Archive for December, 2010
Cats are marvelous creatures, aren’t they? Aloof, lovable, regal, haughty, adorable, graceful, funny and then some. Truly, cats, like humans (and you must bear in mind that cats aren’t human, and can’t be treated as such, even if you ‘do’ consider them part of the family), are highly varied in their personalities. Some have a marvelous sense of humor, others are grumpy and spiteful. Still others seem a perpetual kitten, even when they’re showing their age at 16.
Similar to dog breeds, where you live can play a big part in how and where your cat lives. Outdoor cats tend to lead rather different lives from indoor cats, requiring different strategies for their care and happiness. A busy urban environment, such as a Manhattan walk up, differs greatly from say, a mountain farm on a few acres, where your nearest neighbor may be miles away, and traffic is naught but a rare sight. No environment is without its potential dangerous, and although kitty really wants to go outside, sometimes you must set the limit to keep him or her safe. However, if you do live on a farm or in the country, kitty can run around with relative safety from predators and cars. You still want to follow some steps first.
Cat On A Hot Tin Roof
That’s not to say that your outdoor kitty will suffer the tribulations of Magaret (Maggie the Cat) from the Tennessee Williams play. But if you are planning to keep, or already do keep your kitty outdoors, here are some things to keep in mind.
• If kitty hasn’t been spayed or neutered yet, make sure you get this done. It will cut down on your cat wandering around in search of Amore!
• Make sure your pet has all his or her shots and vaccinations. This won’t prevent injury, but should it get into a fight or become injured, it will help curb infection.
• If you live in an urban area, especially one where traffic is heavy, make sure and bring your cat indoors after dark. Also, be sure to do so when there won’t be anyone at home. In such an environment, there’s always a chance the cat could be hit by an unwary driver, and suffering until you’ve realized what has happened or returned home. To entice your feline friend to come in at night, try bribing it with a tasty tidbit, like his or her favorite treat. If you have roommates, make sure they know the rules about the cat as well. If the weather turns bad, try to bring the cat in during rain and snow storms. You don’t like being soaked to the bone, or frozen and we’re pretty sure the cat doesn’t either.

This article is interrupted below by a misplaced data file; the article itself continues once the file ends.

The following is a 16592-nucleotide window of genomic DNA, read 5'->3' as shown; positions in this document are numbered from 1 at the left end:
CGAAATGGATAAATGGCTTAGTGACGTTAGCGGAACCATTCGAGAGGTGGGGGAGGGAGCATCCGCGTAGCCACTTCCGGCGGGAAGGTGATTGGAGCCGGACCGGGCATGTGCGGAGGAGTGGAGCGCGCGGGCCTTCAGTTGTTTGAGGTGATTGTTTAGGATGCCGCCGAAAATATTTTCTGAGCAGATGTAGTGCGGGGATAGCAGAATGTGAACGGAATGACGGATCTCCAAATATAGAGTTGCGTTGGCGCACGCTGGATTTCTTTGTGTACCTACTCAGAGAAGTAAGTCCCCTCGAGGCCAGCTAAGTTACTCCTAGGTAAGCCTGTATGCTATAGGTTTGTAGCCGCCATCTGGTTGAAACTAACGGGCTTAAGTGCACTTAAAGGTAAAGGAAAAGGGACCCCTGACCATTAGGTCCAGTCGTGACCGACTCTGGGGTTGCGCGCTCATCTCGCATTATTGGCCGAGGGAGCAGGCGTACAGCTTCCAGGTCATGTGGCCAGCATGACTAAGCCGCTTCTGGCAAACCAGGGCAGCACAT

• For the love of all that is sacred, do not declaw your cat. Some owners erroneously go this route to keep their cat from shredding things in the house. Not only is this cruel and unusual punishment to kitty (you try walking around with the tops of your toes cut off), but if he is living out-of-doors, it will make it impossible to defend himself.
• Be consistant in your training, making sure the cat only comes and goes through one access point, preferrably to the backyard, or a more secure area. The average fence won’t stop a cat for long, but provides a modicum of safety – certainly more than he would have in the front yard and potentially the street.
• If you live in a rural area, such as the aforementioned farm, it can arguably be safer to have your cats roam free (barring natural predators that are bigger than they). Cats can be marvelous mousers so don’t be surprised to see ‘love notes’ at your doorstep each morning.
• If you do live in an urban area, or at least an area that poses a greater danger to your cat, you would do well to consider installing a cat door so your friend can come and go as he or she pleases, but also an enclosure. You can easily make one from wood and chicken wire. This lets kitty see, smell and hear all that he or she might want to, while keeping her safe from predators or careless humans. Don’t forget to put toys in the enclosure, or make your kitty her own outdoor cat tree on which to climb or to curl up for a nap. This allows you to keep things interesting.
Ultimately, how and where you keep your cat depends on your environment and your willingness to let the furry beastie out of your sight. With a little common sense, forethought and a modicum of effort on your part, you can indulge his love of outdoors and ensure his or her safety.